As president I recently made an exception and I am allowing a resident to utilize our clubhouse for a fundraising event in regard to an ill family member. The family needed a quick answer so there was not time for a board meeting. Another board member commented since I did not get board approval if there is a liability issue I would not be covered by our insurance and neither would the association. Have I done something wrong and if so, short of canceling their fundraiser what can I do to make this right?


You may have made a mistake in not getting Board approval, but the impact can be limited if you take immediate action. Legally, the resident has the right to rely on your “apparent authority” as president to utilize the clubhouse for the event. If you (or the Board) alert the resident to the authorization problem before the resident has taken action that cannot be undone (such as spending money or signing contracts), though, then the HOA’s obligation to honor the agreement could be limited.

In the meantime, schedule a meeting of the Board to discuss the next steps. The Board may decide simply to ratify your action as a one-time exception under the circumstances. If the Board refuses to agree, though, then it should immediately notify the resident of that decision and the parties will need to deal with expenditure issues.

The HOA’s insurance carrier would almost certainly defend a claim arising from an incident at the event. The scope of its liability (and the Association’s) would be based on what the Association and the resident did. For example, if the Board clearly and affirmatively notified the resident that such permission had been improperly given and barred the resident from hosting the event in the clubhouse, then the resident might be considered a trespasser and the liability of the Association significantly more limited. If the resident sued for the cost of a non-refundable deposit with the caterer, though, that would usually be covered by your insurer under the circumstances.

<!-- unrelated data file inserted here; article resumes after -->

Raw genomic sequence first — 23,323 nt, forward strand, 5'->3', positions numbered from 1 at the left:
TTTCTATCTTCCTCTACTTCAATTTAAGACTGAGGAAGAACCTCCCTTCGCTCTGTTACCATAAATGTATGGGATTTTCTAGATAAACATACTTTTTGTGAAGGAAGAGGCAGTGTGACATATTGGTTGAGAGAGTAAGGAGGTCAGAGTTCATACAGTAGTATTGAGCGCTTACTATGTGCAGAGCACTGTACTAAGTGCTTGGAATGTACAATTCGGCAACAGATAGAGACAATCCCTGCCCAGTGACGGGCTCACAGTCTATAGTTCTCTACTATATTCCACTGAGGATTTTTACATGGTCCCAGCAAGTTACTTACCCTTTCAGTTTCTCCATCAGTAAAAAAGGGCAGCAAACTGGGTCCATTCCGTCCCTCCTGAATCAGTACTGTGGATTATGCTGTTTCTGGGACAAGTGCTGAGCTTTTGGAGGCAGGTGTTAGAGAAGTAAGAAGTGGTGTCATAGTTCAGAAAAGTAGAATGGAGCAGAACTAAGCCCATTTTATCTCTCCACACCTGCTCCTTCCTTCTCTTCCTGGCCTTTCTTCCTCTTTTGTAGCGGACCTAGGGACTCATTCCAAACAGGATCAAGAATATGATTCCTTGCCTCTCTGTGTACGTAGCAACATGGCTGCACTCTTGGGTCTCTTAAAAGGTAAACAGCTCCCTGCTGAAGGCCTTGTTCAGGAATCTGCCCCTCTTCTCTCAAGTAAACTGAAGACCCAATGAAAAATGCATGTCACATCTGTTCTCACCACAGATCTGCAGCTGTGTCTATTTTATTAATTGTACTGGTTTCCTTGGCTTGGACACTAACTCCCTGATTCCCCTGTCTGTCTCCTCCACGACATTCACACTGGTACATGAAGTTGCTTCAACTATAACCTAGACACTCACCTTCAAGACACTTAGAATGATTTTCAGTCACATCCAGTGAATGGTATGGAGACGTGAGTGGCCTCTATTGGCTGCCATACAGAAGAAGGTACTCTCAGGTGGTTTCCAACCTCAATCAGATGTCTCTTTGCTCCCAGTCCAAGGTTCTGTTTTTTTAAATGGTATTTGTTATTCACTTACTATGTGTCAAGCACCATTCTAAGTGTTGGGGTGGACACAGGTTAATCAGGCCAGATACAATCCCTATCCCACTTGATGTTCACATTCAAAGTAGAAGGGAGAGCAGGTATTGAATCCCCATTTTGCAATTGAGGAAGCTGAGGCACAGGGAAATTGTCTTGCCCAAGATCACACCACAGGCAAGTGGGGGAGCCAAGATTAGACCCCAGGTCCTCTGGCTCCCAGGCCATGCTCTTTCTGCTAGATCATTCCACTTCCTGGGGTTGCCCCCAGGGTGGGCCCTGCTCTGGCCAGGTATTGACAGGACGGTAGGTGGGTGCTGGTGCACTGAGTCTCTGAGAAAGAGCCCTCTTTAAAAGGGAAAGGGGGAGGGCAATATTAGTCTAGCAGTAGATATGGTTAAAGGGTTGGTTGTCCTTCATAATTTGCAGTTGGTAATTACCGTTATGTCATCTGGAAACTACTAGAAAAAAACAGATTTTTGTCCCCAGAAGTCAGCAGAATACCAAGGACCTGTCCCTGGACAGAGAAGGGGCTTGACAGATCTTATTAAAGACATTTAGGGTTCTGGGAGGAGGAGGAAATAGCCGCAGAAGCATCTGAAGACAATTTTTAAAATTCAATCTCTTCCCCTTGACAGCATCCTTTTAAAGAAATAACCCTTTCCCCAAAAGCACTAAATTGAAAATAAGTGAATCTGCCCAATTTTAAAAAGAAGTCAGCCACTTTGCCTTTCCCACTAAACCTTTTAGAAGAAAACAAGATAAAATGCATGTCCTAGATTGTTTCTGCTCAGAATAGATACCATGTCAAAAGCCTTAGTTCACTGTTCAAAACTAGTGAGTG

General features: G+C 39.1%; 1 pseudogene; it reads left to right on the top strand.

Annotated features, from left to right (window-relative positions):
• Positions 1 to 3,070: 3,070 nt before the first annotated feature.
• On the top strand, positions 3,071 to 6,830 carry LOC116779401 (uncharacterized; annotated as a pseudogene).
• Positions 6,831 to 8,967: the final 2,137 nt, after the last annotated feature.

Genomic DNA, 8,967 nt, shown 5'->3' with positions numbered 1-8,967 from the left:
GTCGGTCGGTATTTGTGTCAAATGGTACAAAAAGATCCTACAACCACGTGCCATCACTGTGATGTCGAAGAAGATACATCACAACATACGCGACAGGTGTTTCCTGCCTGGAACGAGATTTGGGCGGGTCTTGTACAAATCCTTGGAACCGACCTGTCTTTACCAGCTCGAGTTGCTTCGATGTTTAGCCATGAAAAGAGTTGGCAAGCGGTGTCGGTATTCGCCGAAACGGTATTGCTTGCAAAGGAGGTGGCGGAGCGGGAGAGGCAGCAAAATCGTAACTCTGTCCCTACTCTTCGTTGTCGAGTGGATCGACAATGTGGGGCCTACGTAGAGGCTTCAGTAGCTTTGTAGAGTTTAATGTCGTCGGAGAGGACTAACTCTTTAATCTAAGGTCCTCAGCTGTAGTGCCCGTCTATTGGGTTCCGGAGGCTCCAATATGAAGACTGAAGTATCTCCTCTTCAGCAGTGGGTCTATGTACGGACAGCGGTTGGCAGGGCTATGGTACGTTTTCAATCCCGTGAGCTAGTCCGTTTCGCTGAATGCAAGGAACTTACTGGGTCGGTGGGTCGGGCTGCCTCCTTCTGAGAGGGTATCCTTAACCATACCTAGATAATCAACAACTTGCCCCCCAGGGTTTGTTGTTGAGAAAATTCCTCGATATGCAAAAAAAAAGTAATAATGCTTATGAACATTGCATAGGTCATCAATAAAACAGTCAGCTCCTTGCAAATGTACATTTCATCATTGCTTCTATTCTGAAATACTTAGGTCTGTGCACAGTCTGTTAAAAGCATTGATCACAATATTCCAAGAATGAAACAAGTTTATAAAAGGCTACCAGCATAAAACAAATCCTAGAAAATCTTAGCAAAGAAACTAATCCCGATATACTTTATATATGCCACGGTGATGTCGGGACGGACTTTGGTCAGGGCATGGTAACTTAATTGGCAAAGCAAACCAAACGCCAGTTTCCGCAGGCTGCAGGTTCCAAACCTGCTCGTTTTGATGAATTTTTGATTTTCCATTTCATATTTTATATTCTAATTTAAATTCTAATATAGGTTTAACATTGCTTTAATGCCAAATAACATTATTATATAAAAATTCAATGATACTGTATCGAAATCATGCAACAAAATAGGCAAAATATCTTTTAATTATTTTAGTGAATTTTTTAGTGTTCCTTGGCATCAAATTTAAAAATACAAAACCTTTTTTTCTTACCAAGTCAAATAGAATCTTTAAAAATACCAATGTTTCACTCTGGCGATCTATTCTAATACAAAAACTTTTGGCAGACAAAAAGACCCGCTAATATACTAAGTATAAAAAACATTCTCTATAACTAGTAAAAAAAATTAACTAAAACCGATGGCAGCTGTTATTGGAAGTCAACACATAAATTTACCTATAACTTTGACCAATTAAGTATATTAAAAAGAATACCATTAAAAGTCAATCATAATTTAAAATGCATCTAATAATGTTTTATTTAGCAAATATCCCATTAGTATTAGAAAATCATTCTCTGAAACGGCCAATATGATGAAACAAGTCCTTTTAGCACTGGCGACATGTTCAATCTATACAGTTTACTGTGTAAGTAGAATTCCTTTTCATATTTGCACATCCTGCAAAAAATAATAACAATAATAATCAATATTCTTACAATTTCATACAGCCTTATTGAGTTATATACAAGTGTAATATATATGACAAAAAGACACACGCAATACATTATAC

Kenneth Jacobs
Smith, Buss & Jacobs LLP
733 Yonkers Avenue
Yonkers, NY 10704
914-476-0600 X4102

60 East 42nd Street
46th floor
New York, NY 10165
212-688-2400 X4102

Generally, a president of a non-profit corporation has the power to make any and all decisions on behalf of the organization, unless the by-laws or a corporate resolution provide otherwise. It is clearly the better practice to allow the board to decide business issues; however, sometimes circumstances do not permit such to be done. In those instances, the president’s decision is binding.

Patrick F. O’Dea, Esq.
Nelson Mullins Riley & Scarborough, LLP
3751 Robert Grissom Parkway, Suite 300
Myrtle Beach, SC 29577-6412
Phone: (843) 946-5631

Unless granted authority to make decisions normally reserved to the Board, then any officer making such a decision has acted outside of his/her authority and could be personally liable for any damages (as could the Association). Here, it sound like the problem is not whether the fundraiser was allowable, but just that it was not approved by the Board. The easy fix is for the Board to retroactively approve the event.

Sara A. Austin
Austin Law Firm LLC
226 E. Market St.
York, PA 17403
717.846.2246 phone
717.846.2248 fax